Best .300 Win Mag Ammo For Hunting Elk, Deer & Other Big Game

Many people use the flat shooting and hard hitting .300 Win Mag for hunting elk, deer and many other species of big game with excellent results. Here are a few great brands of .300 Win Mag ammo that will probably serve you very well next time you’re afield.

The .300 Winchester Magnum cartridge exploded onto the scene in the 1960s and has been a favorite among hunters all over the world ever since then. For that reason, just about every big manufacturer like Barnes, Federal Premium, Fiocchi, Hornady, Norma, Prvi Partizan (PPU), Sellier & Bellot, Remington, and Winchester produces several different variants of .300 Win Mag ammo for hunting elk, deer, moose, bear, and many other big game animals.

Known for being really accurate, having a flat trajectory, and for retaining lots of kinetic energy at extended range, the .300 Win Mag is well suited for hunting a wide range of big game at short, medium, and even long range. However, different situations (like deer or pronghorn at long range vs moose at short range) necessitate the use of different kinds of .300 Win Mag ammo for best results.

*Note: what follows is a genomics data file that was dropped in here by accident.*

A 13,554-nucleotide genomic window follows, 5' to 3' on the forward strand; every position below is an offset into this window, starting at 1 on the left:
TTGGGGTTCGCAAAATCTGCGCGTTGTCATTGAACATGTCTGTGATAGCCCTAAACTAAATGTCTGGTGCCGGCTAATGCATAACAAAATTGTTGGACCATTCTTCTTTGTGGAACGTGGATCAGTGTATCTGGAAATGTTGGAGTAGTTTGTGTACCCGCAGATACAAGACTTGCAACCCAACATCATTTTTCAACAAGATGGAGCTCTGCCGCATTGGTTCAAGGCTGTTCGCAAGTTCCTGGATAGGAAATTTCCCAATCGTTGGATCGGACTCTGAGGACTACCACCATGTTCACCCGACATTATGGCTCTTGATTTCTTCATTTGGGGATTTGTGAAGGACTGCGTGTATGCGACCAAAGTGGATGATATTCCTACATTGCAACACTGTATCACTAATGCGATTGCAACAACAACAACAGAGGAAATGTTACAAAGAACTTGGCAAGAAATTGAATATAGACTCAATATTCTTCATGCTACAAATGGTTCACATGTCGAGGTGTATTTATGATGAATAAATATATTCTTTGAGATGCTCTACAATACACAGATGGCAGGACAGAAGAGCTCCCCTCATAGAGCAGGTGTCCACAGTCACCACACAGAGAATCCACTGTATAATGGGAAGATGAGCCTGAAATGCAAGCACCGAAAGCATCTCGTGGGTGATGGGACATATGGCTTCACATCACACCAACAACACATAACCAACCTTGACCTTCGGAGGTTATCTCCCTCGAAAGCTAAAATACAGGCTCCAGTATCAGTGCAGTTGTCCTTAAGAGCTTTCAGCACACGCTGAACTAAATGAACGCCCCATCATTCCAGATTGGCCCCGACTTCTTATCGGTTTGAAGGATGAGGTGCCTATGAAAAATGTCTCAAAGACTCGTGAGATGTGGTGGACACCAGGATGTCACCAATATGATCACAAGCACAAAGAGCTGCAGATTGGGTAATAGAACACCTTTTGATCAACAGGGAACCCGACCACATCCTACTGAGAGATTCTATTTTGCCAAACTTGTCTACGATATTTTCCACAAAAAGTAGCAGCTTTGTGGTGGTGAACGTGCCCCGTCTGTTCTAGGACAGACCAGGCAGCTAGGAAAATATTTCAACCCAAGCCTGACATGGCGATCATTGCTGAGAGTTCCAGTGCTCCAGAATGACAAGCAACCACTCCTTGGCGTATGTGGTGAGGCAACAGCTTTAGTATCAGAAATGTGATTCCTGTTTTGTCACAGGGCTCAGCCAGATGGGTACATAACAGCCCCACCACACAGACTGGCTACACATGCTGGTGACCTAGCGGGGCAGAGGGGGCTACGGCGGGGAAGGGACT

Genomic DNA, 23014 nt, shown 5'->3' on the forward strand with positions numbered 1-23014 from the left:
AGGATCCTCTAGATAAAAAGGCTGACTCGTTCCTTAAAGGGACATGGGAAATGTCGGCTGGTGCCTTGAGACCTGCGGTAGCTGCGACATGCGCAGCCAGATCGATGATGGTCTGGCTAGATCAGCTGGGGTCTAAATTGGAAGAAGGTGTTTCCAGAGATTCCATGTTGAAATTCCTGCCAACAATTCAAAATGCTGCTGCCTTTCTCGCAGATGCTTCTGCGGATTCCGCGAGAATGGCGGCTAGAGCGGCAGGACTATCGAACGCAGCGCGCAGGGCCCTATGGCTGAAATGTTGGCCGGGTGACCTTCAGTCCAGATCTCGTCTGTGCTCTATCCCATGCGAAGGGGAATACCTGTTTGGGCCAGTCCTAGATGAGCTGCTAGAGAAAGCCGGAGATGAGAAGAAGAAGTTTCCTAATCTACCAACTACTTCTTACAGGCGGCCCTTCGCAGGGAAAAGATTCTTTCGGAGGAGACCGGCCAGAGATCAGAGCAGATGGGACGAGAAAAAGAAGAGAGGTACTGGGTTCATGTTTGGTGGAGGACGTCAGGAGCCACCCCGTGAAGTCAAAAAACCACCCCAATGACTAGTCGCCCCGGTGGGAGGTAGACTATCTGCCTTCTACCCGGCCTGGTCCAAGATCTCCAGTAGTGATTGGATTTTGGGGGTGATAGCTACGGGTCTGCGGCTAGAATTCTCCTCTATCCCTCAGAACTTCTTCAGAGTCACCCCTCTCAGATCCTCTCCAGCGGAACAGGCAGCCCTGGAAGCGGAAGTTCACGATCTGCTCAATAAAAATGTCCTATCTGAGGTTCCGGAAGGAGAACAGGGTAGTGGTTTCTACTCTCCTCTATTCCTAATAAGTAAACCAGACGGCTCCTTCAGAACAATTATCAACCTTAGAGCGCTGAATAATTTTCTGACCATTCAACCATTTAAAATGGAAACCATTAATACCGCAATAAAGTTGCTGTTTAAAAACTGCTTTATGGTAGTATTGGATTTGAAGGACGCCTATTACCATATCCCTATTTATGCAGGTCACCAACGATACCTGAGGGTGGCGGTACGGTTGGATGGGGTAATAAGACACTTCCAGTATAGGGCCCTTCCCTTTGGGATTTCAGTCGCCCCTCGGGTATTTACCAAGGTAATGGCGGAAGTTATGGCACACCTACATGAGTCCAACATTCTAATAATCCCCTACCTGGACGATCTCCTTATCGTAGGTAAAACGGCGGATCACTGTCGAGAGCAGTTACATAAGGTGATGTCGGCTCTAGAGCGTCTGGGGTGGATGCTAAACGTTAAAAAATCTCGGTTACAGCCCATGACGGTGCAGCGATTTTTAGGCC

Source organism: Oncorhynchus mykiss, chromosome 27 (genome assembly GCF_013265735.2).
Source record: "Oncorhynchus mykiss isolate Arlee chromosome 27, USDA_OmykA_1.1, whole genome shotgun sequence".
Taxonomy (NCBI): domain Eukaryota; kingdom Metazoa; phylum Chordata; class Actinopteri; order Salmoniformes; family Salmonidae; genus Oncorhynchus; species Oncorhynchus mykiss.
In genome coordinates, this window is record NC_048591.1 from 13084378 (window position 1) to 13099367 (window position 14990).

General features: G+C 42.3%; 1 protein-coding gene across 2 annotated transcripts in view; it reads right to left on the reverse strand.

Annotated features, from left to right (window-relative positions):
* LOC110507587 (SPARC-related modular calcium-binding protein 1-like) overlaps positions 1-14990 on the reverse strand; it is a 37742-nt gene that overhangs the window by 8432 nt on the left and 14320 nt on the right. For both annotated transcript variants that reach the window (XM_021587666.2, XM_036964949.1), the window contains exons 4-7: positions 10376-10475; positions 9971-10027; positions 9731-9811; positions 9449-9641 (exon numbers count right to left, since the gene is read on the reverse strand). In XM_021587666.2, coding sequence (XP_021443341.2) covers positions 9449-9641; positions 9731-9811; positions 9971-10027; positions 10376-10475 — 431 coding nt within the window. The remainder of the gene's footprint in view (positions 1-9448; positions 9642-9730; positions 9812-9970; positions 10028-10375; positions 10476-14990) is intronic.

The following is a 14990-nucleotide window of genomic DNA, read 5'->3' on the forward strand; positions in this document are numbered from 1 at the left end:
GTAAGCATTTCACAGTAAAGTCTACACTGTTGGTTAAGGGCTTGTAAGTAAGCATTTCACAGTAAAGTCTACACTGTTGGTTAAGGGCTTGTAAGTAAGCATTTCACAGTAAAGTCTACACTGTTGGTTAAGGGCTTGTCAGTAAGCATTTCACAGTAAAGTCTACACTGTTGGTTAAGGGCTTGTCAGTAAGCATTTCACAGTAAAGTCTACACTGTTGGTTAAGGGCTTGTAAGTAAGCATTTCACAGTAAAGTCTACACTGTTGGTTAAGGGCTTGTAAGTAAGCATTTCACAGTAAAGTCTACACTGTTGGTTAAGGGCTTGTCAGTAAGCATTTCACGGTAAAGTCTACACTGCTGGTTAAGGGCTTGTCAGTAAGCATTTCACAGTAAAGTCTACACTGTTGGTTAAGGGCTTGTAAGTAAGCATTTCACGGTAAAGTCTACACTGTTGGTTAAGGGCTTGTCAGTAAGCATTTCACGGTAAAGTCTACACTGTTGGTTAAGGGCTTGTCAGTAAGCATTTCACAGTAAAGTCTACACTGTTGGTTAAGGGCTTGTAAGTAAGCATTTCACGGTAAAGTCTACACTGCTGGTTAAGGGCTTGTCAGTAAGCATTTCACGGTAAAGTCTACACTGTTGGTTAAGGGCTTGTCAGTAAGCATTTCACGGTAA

While they are very accurate and are certainly capable of killing big game animals, I don’t recommend using bullets like the Hornady ELD Match and Sierra MatchKing hollow point boat tail (HPBT) for hunting because they usually aren’t designed for optimum terminal performance on big game animals. 

Instead, it’s best to stick with .300 Winchester Magnum ammo specifically designed for hunting that uses soft point, jacketed hollow point, or similar bullets.

Fortunately, the .300 Winchester Magnum is one of the most popular hunting cartridges in North America and there are a wide variety of .300 Win Mag factory loads specifically designed for just about every conceivable big game hunting situation. So, regardless of whether you’re using a Winchester Model 70, a Remington Model 700, a Ruger Hawkeye, a Savage 110, a Weatherby Vanguard, or some other hunting rifle, there is pretty much guaranteed to be something for everyone on the list below of the best .300 Win Mag ammunition for hunting.